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Tech Brands Resilient to Reputation Challenges – Research Study

12 December 2018
This article is more than 5 years old.

· Despite privacy scandals and reputation challenges, consumers continue to rate tech brands positively as sector scores podium finish in global research study

· Hotel brands rank #1 globally and in UK for overall reputation

· Banking and telecoms brands close ranking, challenged by negative consumer sentiment and tech disruption

Consumers continue to hold the tech sector in high regard despite scandals tarnishing reputation of some industry giants, according to a global market research study by leading brand valuation and strategy consultancy Brand Finance. The sector ranks joint-third out of the 10 sectors covered in Brand Finance’s research, with a score of 7.0 out of 10 globally, and 6.8 in the UK, higher than that for banking, telecoms, and utility brands.

Steven Thomson, Insight Director of Brand Finance, commented:

“A strong brand reputation is a valuable asset for any business, driving higher customer acquisition, satisfaction, loyalty and advocacy, and the ability to sustain premium or full pricing. The net result is that strong brand equity is a significant contributor to business growth and profitability.”

In the UK, brands such as PayPal (8.0) and Samsung (7.6) enjoy very strong reputations, with Google (7.4) and Amazon (7.4) also in the top 20 out of over 200 tech brands assessed. The mistrust that consumers have developed towards Facebook (5.5) and Uber (5.1) does not erode trust in the sector as a whole.

Steven Thomson, Insight Director of Brand Finance, commented:

“Throughout 2018, tech brands have faced a number of reputational challenges regarding data privacy, corporate practices, tax avoidance, and market dominance. While individual brands have clearly lost their reputations as a result, this has not dragged the whole sector down. Distrust is only apparent where a brand has had a clear lapse in standards or service.”

Hotels Boast Five-Star Rating

Overall, the hotel sector boasts the highest score for reputation (7.3 globally and 7.1 in the UK), with premium hotel brands held in especially high regard, e.g. Mandarin Oriental scoring 7.6 for reputation, but also many mass chains, such as Premier Inn (7.5), receiving high marks from consumers around the world.

Steven Thomson, Insight Director of Brand Finance, commented:

“Across the world, hotel brands are considered more reputable than those in other sectors. It remains to be seen if the negative impact of the unprecedented Marriott data leak spreads to reduce trust in the hospitality industry as a whole, or if – similar to the situation observed in the tech sector – its toxicity will be limited to the brand in question alone.”

Banks and Telcos Lag Behind

Banking brands and telecoms providers continue to struggle to earn the respect of consumers, taking the bottom places globally (6.2 and 6.2) and in the UK (6.2 and 6.0 respectively). In banking, reputation is recovering only slowly since the days of the global financial crisis; in the UK, the average reputation score for banking brands was unchanged vs 2017, with perennial struggler RBS (5.0) still something of a toxic brand, and more recent problems such as the IT meltdown at TSB (5.7) holding back recovery of the sector overall.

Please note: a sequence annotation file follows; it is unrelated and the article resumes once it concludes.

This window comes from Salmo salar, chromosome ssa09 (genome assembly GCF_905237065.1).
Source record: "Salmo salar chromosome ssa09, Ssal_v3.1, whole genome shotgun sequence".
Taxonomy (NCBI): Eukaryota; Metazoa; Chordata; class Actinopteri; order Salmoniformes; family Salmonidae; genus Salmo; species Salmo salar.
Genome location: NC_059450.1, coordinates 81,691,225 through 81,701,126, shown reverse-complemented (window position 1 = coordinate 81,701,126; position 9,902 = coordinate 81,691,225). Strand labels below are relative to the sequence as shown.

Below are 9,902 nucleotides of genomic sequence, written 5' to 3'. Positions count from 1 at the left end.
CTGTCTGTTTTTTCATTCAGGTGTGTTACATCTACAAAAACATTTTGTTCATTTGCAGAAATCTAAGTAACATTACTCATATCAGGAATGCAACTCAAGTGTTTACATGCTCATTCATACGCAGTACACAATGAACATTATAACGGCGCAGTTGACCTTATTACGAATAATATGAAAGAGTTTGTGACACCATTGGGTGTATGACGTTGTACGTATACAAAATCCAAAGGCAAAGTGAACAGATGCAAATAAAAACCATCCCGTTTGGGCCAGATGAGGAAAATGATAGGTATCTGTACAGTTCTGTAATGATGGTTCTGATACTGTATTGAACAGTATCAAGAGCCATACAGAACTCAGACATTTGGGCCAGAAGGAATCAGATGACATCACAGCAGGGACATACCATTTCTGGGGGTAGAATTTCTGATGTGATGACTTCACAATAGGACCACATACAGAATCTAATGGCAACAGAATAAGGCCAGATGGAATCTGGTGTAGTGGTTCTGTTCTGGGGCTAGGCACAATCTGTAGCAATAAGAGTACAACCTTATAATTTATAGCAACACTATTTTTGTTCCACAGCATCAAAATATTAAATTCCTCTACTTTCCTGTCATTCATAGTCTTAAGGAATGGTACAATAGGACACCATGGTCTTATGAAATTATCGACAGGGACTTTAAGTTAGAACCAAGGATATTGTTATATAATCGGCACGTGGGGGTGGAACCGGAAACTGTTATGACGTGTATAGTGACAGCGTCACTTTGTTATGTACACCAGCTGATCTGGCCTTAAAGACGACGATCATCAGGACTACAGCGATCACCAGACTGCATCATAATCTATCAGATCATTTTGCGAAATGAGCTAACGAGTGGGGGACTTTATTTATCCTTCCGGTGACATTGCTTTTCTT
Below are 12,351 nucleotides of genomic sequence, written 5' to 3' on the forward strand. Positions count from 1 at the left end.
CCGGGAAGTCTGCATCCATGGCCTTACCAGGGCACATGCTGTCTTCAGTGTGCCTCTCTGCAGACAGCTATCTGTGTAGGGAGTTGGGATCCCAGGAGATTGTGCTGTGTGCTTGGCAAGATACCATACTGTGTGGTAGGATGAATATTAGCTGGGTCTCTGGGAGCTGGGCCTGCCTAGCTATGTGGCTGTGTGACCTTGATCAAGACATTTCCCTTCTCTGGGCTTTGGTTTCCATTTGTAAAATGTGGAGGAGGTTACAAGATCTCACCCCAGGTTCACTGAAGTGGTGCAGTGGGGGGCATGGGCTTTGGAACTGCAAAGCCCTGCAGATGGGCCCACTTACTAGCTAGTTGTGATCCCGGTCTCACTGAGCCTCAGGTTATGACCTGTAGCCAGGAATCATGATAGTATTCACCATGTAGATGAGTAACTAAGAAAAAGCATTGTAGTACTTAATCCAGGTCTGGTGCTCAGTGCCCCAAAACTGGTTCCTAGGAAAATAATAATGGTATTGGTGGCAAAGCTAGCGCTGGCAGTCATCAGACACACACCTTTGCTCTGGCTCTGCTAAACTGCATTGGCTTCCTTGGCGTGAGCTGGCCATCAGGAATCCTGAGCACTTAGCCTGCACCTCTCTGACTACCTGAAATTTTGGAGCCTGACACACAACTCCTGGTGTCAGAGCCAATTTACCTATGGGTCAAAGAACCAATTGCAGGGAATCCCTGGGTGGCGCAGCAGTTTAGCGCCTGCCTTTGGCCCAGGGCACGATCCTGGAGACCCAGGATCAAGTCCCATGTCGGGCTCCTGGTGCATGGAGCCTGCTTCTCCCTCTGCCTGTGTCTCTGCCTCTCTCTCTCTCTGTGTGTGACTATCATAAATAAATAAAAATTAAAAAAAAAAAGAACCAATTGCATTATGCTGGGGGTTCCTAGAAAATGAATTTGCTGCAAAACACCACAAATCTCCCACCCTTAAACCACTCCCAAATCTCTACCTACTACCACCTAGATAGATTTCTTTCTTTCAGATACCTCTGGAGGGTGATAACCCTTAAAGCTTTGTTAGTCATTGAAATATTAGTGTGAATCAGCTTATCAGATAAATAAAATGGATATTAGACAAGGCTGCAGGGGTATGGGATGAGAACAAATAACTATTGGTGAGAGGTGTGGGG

As tech brands increasingly move into financial services, the banking sector generally appears vulnerable to encroachment – brands such as Amazon and Google enjoy significantly higher scores for reputation, innovation, and closeness.

Telecoms providers are in a similar fix – rated lowest of all for overall reputation (6.0) and quality of service (3.2 out of 5). Brands in other sectors are more likely to be seen as ‘consumer champions’, and there is a significant degree of distrust of brands such as Vodafone (only 40% UK consumers trust this brand ‘a lot’ or ‘a little’). As tech and telecoms increasingly overlaps, the telecoms brands need to address this reputation challenge.

Autos Keep Up in the Race

Auto is another sector facing disruption by new technologies, but here the brands appear more resilient. Brand reputation is high, led by premium German brands such as Mercedes (reputation score 7.9 in the UK) and Audi (7.6), with Volkswagen still in recovery mode (6.8). Ratings for trust are matched only by hotels (trust score 61%). Crucially, auto brands also generally rate high for being innovative (at 27% second only to tech both globally and in the UK). From a branding standpoint, the auto leaders can hold their own if they continue to innovate and embrace radical new technologies.

Low-Cost Airlines Hit Turbulence

Airline brand reputation is somewhat mixed, hence the sixth-place ranking in the UK (reputation score 6.7). Asian and Middle-Eastern airlines, such as Emirates (7.6), have the best reputation in this sector globally and in the UK, but many respondents mark them down on ‘value for money’. The reverse is unsurprisingly true for Ryanair, which received the lowest reputation rating of all brands covered in the UK – only 4.5 out of 10.


Note to Editors

Brand Finance’s global market research study examines customer sentiments across a variety of metrics, such as reputation, trust, and innovation, measured in 31 markets and 10 industry sectors. The results of the study are used to evaluate the strength and calculate the value of the world’s biggest brands.

Rankings of the most valuable and strongest brands are published in sector and country reports every year following the launch of the Brand Finance Global 500 report. The 2019 iteration of the Brand Finance Global 500 report will be launched on the 22nd of January at the World Economic Forum in Davos.